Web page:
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Why Do You Need Us to Hate Each Other?

The response to Serge and I choosing to chronicle this murky time of separation and divorce has been interesting, to say the least. Because we’re managing to be mostly cool with each other, people have either accused us of staging the whole separation for “Internet fame” (WTF?!) or they can’t understand why two people who still like each other aren’t together.

This fascinates me. The Internet fame thing is clearly a ridiculous notion. That someone would go through the heartbreak of separating their entire lives together they spent 10 years building — that they’d inflict that kind of heartbreak on three children who are the most important things in the world to them — is silly. I bring it up to note the fact that people would have an easier time believing that over a civil divorce between a couple that still likes each other to illustrate how people generally expect a divorce to play out in our society.

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The other response I’ve received: People are pissed at us for separating. Mad that the love story doesn’t have a happy ending. They don’t understand why we’re talking divorce when we still seem to get along. What isn’t apparent when reading our stuff is that it’s the separation that’s helping us get along.

Just because you like someone, hell, just because you love someone, doesn’t mean you should spend the rest of your life together. Some breakups occur for very specific reasons but the disintegration of other couplings is harder to articulate. Things just don’t work. Maybe they used to, but people change and sometimes the change works for a couple and other times it doesn’t. Sometimes you realize you jive best with another person under a specific set of circumstances and if that’s the case, why not make those circumstances happen? Right now, it appears that Serge and I work best under different roofs. While I’ve never stopped loving him, I like him more now than I have in years and I’m almost certain he’d tell you the same about me.

I’m well aware of how violently our dynamic will change should either of us date someone new.

So why do people need us to hate each other? Does a couple hating each other validate divorce more than a couple that chooses to continue loving each other in a new and different way? Will our separation seem more real if we slingshot clumps of mud at each other and string our dirty laundry on a clothesline for the world to see?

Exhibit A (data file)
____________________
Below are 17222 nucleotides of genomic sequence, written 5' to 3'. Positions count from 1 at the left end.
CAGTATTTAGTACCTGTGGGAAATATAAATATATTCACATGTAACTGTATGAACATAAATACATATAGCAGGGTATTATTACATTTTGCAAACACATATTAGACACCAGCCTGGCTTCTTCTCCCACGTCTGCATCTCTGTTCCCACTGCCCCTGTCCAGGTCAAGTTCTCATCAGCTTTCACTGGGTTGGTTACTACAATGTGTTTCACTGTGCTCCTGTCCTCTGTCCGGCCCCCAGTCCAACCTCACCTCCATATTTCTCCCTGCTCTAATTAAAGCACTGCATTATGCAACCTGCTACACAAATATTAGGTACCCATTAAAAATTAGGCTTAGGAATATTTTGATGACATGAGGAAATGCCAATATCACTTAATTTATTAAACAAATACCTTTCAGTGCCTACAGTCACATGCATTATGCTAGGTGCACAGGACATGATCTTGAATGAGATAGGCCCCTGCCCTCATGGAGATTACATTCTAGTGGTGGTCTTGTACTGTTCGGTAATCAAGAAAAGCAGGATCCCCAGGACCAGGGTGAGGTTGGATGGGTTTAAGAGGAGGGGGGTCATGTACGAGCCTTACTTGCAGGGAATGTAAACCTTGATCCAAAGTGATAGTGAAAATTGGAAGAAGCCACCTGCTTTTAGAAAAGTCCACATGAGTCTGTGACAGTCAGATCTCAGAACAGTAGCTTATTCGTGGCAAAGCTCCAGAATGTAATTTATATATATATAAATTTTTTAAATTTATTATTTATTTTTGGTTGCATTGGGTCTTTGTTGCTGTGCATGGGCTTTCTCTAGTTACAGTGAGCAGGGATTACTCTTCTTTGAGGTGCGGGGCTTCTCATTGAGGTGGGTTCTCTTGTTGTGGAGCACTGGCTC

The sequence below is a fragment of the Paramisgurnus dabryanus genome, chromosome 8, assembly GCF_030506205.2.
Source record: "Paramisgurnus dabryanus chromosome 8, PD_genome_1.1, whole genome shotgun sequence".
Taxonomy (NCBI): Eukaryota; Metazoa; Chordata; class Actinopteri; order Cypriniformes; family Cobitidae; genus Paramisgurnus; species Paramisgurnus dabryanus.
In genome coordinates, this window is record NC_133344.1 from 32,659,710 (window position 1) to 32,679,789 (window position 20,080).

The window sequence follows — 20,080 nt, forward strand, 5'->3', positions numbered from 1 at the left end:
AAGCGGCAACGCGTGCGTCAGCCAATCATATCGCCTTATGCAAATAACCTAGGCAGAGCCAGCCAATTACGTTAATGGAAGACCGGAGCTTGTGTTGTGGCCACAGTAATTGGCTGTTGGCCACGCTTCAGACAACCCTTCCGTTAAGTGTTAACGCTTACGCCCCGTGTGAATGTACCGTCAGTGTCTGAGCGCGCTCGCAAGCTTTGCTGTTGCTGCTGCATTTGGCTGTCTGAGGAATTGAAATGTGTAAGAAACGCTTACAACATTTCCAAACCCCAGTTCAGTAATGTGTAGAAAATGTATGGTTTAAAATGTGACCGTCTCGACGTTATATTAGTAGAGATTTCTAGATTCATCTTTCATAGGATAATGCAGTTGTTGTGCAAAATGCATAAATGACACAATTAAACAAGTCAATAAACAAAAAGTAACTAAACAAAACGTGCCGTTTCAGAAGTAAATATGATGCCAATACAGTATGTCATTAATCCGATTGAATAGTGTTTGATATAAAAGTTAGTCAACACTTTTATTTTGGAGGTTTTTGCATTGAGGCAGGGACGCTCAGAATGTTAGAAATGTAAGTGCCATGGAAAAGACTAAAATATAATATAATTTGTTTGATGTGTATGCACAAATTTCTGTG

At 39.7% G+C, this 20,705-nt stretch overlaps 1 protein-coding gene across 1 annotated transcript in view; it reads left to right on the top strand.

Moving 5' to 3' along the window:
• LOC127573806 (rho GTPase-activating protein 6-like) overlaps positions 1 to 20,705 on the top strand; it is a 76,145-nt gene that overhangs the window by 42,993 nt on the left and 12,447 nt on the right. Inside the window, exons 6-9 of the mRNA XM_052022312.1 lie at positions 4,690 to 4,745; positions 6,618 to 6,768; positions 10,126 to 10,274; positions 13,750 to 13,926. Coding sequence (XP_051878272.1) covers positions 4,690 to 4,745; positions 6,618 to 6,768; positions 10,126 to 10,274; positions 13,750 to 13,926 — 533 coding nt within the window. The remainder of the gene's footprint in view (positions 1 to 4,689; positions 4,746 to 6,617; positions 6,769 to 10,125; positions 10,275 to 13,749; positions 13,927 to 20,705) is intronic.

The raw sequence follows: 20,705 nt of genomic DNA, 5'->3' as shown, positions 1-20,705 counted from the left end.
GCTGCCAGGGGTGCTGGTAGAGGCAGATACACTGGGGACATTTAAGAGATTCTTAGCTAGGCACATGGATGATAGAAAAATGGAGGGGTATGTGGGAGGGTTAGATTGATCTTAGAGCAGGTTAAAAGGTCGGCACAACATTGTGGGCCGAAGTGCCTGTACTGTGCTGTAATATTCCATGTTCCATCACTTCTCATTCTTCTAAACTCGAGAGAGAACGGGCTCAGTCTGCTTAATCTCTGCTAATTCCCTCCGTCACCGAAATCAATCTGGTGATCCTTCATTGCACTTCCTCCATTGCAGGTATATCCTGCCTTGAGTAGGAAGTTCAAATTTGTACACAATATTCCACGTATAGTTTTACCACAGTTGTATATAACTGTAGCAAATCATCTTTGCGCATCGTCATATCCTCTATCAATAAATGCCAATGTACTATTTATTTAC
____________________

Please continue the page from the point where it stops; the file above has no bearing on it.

We don’t hate each other. We talk a lot: we exchange emails all day long about what we’re writing; the parent who has the kids texts the other parent photos of their day; we’re having dinner with our kids tonight at the restaurant down the street from my house. Does that mean we should be together? No. It means we get along and we’d like to take advantage of that good will and show our kids we’re still a family even if we don’t live together anymore. Because it won’t always be this way. I’m well aware of how violently our dynamic will change should either of us date someone new. I’m mentally bracing myself for the moment I learn Serge has met someone. Because I HAVE to be cool about it — for him, for me, and most importantly, our kids.

I love Serge. And if we can’t be happy together, I want him to be happy with someone else. I want him to find a woman who is absolutely crazy about him and treats him ways I maybe wasn’t able to because of all that came between us. The notion of Serge with someone else isn’t an easy one to wrap my head around. I’m digging deep here, people. I’m reaching clear down into my guts to find the person who can let go of drama, jealousy and nonsense, and realize that life is fleeting and we all deserve to be happy and surrounded by people who love us. I want it for myself, I want it for Serge and I desperately want it for my kids.

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That’s why he and I can behave this way, even when our old dynamic of fighting and being unkind to each other creep up. Instead of fighting with each other, we’re fighting hard to be new people now. The people we couldn’t be when together. That’s the point — if a divorce has to happen, it needs to mean something. It needs to be worth the trauma to our children and even ourselves. If you’re unhappy while married and seek to remedy that by getting a divorce, there is absolutely no point in remaining unhappy while divorced. Turn the bad into good and make it mean something important in your life.

In this new column, "Separating, Together," Serge and Monica Bielanko will be writing about parenting, separation and navigating their relationship in an entirely new way.

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